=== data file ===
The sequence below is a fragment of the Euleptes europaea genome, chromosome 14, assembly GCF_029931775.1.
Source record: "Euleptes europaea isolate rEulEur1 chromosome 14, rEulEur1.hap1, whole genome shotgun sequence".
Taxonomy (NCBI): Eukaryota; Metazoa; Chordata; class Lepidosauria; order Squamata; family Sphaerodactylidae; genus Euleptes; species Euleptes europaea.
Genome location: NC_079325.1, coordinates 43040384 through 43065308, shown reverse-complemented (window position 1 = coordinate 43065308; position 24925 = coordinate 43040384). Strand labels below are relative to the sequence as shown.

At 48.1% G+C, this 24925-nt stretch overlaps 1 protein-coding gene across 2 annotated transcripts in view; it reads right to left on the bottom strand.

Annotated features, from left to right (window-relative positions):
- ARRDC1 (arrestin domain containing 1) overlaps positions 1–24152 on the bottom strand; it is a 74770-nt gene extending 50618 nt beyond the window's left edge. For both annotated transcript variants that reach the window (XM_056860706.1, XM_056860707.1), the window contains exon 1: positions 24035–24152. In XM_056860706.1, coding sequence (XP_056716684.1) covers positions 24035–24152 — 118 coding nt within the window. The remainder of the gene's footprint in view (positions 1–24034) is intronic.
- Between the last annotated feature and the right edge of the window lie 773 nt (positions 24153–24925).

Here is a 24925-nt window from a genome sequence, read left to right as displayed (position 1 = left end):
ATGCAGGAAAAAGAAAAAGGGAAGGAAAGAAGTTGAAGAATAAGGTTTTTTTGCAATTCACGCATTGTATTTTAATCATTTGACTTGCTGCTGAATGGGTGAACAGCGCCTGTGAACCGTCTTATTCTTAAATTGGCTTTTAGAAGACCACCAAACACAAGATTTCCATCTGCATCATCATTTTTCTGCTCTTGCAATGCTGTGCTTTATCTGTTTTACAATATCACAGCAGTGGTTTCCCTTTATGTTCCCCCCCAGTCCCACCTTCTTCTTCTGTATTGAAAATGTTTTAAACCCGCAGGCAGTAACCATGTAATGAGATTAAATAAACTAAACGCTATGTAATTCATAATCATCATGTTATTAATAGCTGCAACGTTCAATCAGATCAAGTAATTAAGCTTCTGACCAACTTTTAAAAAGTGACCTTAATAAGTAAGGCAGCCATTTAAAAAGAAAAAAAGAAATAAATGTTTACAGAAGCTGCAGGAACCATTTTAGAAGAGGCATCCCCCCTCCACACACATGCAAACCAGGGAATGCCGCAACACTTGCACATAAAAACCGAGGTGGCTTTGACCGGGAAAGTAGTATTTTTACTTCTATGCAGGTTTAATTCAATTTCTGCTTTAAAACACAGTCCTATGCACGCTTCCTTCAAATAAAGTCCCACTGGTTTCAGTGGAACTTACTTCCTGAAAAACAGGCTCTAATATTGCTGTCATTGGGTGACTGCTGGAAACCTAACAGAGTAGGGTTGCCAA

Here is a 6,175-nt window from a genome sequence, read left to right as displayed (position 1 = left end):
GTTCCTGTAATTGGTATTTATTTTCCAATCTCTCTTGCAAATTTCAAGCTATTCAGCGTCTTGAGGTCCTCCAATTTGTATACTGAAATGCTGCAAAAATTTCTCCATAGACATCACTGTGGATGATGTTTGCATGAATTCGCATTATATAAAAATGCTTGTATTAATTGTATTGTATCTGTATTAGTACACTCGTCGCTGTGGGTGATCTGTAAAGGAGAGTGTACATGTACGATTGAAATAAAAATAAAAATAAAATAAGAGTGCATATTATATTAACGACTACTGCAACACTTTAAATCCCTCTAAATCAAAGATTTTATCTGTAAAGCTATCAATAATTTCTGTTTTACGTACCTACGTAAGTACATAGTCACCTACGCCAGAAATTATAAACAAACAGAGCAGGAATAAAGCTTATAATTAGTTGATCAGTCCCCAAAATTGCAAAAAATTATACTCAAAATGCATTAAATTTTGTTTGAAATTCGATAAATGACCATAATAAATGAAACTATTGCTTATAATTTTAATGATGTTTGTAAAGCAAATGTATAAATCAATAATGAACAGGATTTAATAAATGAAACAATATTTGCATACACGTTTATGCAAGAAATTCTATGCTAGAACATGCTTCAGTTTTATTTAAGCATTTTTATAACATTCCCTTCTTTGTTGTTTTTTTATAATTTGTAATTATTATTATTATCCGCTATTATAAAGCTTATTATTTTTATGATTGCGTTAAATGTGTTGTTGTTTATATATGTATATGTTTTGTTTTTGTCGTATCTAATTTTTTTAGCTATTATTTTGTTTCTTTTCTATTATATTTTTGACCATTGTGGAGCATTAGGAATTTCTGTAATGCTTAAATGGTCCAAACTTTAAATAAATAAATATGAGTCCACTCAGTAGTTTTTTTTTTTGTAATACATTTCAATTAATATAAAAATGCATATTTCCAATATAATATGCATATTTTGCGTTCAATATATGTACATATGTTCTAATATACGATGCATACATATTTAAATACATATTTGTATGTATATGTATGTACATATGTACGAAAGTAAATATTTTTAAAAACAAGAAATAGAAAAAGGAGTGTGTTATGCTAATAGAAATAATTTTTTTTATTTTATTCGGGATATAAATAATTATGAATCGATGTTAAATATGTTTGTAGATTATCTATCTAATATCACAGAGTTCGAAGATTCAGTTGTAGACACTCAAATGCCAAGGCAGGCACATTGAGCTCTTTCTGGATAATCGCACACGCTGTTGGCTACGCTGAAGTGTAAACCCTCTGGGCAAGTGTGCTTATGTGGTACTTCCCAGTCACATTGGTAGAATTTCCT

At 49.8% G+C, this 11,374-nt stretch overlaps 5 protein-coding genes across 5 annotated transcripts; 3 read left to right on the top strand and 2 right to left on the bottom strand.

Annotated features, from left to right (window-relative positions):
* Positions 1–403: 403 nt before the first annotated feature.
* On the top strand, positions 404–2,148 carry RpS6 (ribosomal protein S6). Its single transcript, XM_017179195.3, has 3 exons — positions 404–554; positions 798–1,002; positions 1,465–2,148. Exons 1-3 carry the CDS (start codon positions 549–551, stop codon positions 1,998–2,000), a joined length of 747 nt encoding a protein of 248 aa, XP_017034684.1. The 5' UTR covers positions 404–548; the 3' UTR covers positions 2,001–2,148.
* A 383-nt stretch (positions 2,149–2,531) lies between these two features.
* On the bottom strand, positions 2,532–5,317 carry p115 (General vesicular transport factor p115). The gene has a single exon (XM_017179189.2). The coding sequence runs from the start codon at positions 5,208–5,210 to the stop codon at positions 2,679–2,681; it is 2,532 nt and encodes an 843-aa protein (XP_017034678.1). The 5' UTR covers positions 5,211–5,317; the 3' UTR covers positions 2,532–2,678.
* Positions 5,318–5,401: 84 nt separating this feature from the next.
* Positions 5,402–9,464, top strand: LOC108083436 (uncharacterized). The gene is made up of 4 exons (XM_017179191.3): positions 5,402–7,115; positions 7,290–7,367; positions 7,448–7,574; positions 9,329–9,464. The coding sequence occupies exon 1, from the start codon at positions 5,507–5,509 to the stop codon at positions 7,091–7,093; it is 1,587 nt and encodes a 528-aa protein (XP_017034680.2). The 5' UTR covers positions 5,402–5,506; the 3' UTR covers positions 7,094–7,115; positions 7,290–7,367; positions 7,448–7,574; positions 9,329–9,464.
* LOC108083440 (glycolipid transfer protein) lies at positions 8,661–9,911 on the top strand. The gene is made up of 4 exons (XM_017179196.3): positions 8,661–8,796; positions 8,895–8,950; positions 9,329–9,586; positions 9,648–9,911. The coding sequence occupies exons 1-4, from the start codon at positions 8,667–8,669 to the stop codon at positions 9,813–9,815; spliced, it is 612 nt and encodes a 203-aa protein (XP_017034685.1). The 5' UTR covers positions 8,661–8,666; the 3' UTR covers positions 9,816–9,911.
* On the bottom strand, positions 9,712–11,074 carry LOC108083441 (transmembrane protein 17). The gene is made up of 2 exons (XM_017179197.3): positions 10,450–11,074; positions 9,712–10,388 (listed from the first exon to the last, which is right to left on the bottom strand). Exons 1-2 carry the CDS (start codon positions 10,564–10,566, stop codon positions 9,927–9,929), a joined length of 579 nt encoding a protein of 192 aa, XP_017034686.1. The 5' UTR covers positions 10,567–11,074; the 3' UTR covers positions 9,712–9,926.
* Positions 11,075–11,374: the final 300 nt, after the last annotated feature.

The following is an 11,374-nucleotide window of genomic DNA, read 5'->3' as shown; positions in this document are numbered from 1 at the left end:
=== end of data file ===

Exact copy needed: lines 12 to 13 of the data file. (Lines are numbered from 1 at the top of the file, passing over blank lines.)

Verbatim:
GTTCCTGTAATTGGTATTTATTTTCCAATCTCTCTTGCAAATTTCAAGCTATTCAGCGTCTTGAGGTCCTCCAATTTGTATACTGAAATGCTGCAAAAATTTCTCCATAGACATCACTGTGGATGATGTTTGCATGAATTCGCATTATATAAAAATGCTTGTATTAATTGTATTGTATCTGTATTAGTACACTCGTCGCTGTGGGTGATCTGTAAAGGAGAGTGTACATGTACGATTGAAATAAAAATAAAAATAAAATAAGAGTGCATATTATATTAACGACTACTGCAACACTTTAAATCCCTCTAAATCAAAGATTTTATCTGTAAAGCTATCAATAATTTCTGTTTTACGTACCTACGTAAGTACATAGTCACCTACGCCAGAAATTATAAACAAACAGAGCAGGAATAAAGCTTATAATTAGTTGATCAGTCCCCAAAATTGCAAAAAATTATACTCAAAATGCATTAAATTTTGTTTGAAATTCGATAAATGACCATAATAAATGAAACTATTGCTTATAATTTTAATGATGTTTGTAAAGCAAATGTATAAATCAATAATGAACAGGATTTAATAAATGAAACAATATTTGCATACACGTTTATGCAAGAAATTCTATGCTAGAACATGCTTCAGTTTTATTTAAGCATTTTTATAACATTCCCTTCTTTGTTGTTTTTTTATAATTTGTAATTATTATTATTATCCGCTATTATAAAGCTTATTATTTTTATGATTGCGTTAAATGTGTTGTTGTTTATATATGTATATGTTTTGTTTTTGTCGTATCTAATTTTTTTAGCTATTATTTTGTTTCTTTTCTATTATATTTTTGACCATTGTGGAGCATTAGGAATTTCTGTAATGCTTAAATGGTCCAAACTTTAAATAAATAAATATGAGTCCACTCAGTAGTTTTTTTTTTTGTAATACATTTCAATTAATATAAAAATGCATATTTCCAATATAATATGCATATTTTGCGTTCAATATATGTACATATGTTCTAATATACGATGCATACATATTTAAATACATATTTGTATGTATATGTATGTACATATGTACGAAAGTAAATATTTTTAAAAACAAGAAATAGAAAAAGGAGTGTGTTATGCTAATAGAAATAATTTTTTTTATTTTATTCGGGATATAAATAATTATGAATCGATGTTAAATATGTTTGTAGATTATCTATCTAATATCACAGAGTTCGAAGATTCAGTTGTAGACACTCAAATGCCAAGGCAGGCACATTGAGCTCTTTCTGGATAATCGCACACGCTGTTGGCTACGCTGAAGTGTAAACCCTCTGGGCAAGTGTGCTTATGTGGTACTTCCCAGTCACATTGGTAGAATTTCCT

At 49.8% G+C, this 11,374-nt stretch overlaps 5 protein-coding genes across 5 annotated transcripts; 3 read left to right on the top strand and 2 right to left on the bottom strand.